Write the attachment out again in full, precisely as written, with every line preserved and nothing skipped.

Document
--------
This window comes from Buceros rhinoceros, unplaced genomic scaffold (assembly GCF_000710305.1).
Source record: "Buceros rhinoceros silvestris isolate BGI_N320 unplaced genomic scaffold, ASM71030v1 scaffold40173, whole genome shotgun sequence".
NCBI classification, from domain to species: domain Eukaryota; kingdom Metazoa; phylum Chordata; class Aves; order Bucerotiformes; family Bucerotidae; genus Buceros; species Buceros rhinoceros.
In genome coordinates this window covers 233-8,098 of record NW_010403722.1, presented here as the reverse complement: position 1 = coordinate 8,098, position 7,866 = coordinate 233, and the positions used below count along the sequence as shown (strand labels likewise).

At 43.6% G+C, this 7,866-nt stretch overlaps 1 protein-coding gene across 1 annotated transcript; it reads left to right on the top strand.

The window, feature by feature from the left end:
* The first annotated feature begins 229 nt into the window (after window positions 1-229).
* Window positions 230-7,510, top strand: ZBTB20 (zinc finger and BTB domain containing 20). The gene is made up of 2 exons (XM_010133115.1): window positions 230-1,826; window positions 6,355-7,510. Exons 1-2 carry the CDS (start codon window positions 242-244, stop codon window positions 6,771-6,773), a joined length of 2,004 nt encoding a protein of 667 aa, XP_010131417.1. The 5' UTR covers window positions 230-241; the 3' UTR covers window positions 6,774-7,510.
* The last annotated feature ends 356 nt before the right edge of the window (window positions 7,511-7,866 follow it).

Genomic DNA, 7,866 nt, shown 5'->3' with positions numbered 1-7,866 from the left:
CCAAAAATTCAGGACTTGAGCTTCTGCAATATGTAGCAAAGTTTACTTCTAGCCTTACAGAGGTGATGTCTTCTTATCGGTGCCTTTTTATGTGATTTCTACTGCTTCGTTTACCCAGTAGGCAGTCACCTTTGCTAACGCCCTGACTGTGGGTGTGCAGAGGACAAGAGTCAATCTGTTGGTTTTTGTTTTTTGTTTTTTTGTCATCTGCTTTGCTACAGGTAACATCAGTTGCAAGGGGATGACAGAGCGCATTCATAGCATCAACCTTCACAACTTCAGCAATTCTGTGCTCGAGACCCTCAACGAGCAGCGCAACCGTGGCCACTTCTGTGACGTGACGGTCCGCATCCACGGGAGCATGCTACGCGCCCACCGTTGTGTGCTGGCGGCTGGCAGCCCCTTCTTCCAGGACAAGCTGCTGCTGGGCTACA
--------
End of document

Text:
This window comes from Buceros rhinoceros, unplaced genomic scaffold (assembly GCF_000710305.1).
Source record: "Buceros rhinoceros silvestris isolate BGI_N320 unplaced genomic scaffold, ASM71030v1 scaffold40173, whole genome shotgun sequence".
NCBI classification, from domain to species: domain Eukaryota; kingdom Metazoa; phylum Chordata; class Aves; order Bucerotiformes; family Bucerotidae; genus Buceros; species Buceros rhinoceros.
In genome coordinates this window covers 233-8,098 of record NW_010403722.1, presented here as the reverse complement: position 1 = coordinate 8,098, position 7,866 = coordinate 233, and the positions used below count along the sequence as shown (strand labels likewise).

At 43.6% G+C, this 7,866-nt stretch overlaps 1 protein-coding gene across 1 annotated transcript; it reads left to right on the top strand.

The window, feature by feature from the left end:
* The first annotated feature begins 229 nt into the window (after window positions 1-229).
* Window positions 230-7,510, top strand: ZBTB20 (zinc finger and BTB domain containing 20). The gene is made up of 2 exons (XM_010133115.1): window positions 230-1,826; window positions 6,355-7,510. Exons 1-2 carry the CDS (start codon window positions 242-244, stop codon window positions 6,771-6,773), a joined length of 2,004 nt encoding a protein of 667 aa, XP_010131417.1. The 5' UTR covers window positions 230-241; the 3' UTR covers window positions 6,774-7,510.
* The last annotated feature ends 356 nt before the right edge of the window (window positions 7,511-7,866 follow it).

Genomic DNA, 7,866 nt, shown 5'->3' with positions numbered 1-7,866 from the left:
CCAAAAATTCAGGACTTGAGCTTCTGCAATATGTAGCAAAGTTTACTTCTAGCCTTACAGAGGTGATGTCTTCTTATCGGTGCCTTTTTATGTGATTTCTACTGCTTCGTTTACCCAGTAGGCAGTCACCTTTGCTAACGCCCTGACTGTGGGTGTGCAGAGGACAAGAGTCAATCTGTTGGTTTTTGTTTTTTGTTTTTTTGTCATCTGCTTTGCTACAGGTAACATCAGTTGCAAGGGGATGACAGAGCGCATTCATAGCATCAACCTTCACAACTTCAGCAATTCTGTGCTCGAGACCCTCAACGAGCAGCGCAACCGTGGCCACTTCTGTGACGTGACGGTCCGCATCCACGGGAGCATGCTACGCGCCCACCGTTGTGTGCTGGCGGCTGGCAGCCCCTTCTTCCAGGACAAGCTGCTGCTGGGCTACA